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Championship Course ranked No.4 and Struie No.50 by Golf Digest UK & Ireland 2011.
"About the toun ther are the fairest and largest linkes of any pairt of Scotland."
The County of Sutherland slopes easily towards the east coast where the North Sea, without oceanic fury, has, in ages of time, been building up great stretches of sand as an addition to the coastline. "Links" is the traditional Scottish word for these sandy shorelands where fine, grassy turf covers the irregular, undulating terrain, sometimes for miles.
Royal Dornoch Golf Club is spellbinding and many golfers from all over the world make the pilgrimage to this natural links at some point in their lives.
It's the timeless setting that makes Royal Dornoch such a pleasing place to play golf. It's wild, isolated and, at the same time, absolutely beautiful; there's the blaze of colour in early summer when the gorse is in flower. The pure white sandy beach divides the links from the Dornoch Firth and it all feels very humbling.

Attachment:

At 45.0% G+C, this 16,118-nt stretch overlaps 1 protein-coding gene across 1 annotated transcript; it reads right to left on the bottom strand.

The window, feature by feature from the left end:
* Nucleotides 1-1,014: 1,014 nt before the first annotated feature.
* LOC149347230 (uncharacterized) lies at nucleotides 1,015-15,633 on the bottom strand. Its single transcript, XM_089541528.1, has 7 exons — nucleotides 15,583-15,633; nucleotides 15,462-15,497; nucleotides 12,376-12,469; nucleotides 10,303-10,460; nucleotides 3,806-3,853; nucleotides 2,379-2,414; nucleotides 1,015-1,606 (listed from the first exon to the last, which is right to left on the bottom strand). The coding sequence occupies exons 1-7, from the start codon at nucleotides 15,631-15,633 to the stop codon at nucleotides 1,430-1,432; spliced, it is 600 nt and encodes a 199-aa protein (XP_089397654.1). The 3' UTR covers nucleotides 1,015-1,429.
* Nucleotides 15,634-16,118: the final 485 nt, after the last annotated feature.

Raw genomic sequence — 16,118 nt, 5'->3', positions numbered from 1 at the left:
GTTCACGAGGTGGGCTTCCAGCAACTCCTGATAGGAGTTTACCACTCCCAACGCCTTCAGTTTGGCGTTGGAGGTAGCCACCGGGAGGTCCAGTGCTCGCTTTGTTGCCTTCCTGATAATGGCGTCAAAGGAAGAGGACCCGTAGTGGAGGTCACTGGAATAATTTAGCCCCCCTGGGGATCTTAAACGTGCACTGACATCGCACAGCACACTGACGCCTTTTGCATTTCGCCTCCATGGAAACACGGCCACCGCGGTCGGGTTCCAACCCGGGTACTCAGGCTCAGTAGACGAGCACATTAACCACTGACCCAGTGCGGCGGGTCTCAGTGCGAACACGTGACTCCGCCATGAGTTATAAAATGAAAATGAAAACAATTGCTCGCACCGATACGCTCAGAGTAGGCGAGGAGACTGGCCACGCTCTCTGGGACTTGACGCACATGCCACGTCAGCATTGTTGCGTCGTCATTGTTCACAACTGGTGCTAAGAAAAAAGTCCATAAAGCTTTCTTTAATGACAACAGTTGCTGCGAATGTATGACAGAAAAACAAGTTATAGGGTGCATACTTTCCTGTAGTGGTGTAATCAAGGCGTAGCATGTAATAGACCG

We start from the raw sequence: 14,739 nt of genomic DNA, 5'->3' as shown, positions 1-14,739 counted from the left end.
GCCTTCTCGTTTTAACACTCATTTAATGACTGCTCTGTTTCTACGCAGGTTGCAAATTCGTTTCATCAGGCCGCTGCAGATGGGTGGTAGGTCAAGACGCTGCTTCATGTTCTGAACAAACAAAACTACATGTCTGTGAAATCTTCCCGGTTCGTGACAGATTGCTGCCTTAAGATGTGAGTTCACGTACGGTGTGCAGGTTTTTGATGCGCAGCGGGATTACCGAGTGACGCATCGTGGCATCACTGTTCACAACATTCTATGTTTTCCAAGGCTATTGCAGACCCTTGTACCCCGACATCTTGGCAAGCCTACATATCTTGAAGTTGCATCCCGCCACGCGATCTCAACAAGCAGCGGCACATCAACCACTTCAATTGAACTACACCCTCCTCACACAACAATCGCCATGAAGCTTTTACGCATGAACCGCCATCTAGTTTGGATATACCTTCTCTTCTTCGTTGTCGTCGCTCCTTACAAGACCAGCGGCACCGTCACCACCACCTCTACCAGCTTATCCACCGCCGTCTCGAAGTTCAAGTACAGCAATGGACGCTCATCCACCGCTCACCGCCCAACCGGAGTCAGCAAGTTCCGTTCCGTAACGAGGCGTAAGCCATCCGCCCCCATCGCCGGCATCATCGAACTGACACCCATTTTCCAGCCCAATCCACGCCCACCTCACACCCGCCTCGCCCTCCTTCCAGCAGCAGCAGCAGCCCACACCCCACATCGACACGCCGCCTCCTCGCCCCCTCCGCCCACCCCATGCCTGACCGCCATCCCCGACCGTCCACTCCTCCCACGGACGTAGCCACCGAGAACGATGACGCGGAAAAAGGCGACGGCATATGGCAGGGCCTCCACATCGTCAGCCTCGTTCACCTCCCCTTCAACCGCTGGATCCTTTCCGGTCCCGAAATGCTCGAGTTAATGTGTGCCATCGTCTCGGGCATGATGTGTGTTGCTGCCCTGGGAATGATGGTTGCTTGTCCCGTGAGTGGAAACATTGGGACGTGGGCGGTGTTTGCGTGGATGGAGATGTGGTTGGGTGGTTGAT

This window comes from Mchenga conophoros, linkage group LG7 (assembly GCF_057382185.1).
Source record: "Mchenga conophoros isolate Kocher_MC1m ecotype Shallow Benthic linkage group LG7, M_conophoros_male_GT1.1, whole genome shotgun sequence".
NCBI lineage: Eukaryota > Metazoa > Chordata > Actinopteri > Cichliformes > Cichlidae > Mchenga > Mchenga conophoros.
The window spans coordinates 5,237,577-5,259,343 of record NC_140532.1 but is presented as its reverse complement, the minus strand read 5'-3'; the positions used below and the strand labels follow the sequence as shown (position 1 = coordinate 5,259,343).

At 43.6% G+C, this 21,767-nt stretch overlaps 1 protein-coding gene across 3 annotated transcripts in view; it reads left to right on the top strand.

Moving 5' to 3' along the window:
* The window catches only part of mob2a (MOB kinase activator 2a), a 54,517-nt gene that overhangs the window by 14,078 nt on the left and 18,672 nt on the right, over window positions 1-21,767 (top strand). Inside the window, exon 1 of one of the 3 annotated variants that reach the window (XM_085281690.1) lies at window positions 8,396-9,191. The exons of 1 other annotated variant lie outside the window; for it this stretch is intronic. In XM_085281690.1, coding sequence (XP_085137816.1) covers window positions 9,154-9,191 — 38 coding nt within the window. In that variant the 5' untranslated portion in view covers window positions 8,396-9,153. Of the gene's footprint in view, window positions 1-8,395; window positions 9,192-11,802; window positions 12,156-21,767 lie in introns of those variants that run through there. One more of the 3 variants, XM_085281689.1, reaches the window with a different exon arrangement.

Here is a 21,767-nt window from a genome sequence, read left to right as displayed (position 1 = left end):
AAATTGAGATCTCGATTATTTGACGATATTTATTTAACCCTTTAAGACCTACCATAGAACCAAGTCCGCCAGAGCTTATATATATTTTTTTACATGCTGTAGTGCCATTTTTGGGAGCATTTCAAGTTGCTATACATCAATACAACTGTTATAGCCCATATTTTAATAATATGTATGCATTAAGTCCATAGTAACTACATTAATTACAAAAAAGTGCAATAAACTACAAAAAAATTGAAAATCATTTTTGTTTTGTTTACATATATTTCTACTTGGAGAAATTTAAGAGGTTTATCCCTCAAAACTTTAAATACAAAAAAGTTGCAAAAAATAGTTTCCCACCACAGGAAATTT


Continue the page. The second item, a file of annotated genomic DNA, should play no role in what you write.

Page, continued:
Ostensibly the course itself is pretty straightforward: it's an out-and-back layout. Many of the greens, though, are built on natural raised plateaus making approach play especially challenging. Most people know about Royal Dornoch and many have this course on their must-play list.
Formed in 1877, Dornoch has now been a Royal club for over 100 years! A Royal title means exceptional standards and we always aim to exceed the expectations of our frequent visitors and loyal members. However, we aim to do this in a relaxed, informal environment, with an emphasis on traditional highland hospitality. The course is consistently rated in the top 20 of the world's top 100 courses and has previously been awarded Golf Tourism Scotland "Course of the Year".
It is not just the Championship course that presents golfers with the challenges of links-land. Our second 18 hole course the Struie is enjoyable and entertaining for the whole family at a modest green fee, and it can also test the lower handicap player.
The town of Dornoch, only 45 miles from Inverness and its airport, is steeped in history; there has been a human settlement in the area for over 4,000 years. The witch's stone stands in a local garden by the 18th tee of the Struie course commemorating Scotland's last "witch" burning. The stone says 1722, but Janet Horne, the alleged witch, was tried and condemned to death in 1727.
We look forward to welcoming you soon.
Some of the images on this website have been supplied by The Scottish Golf Library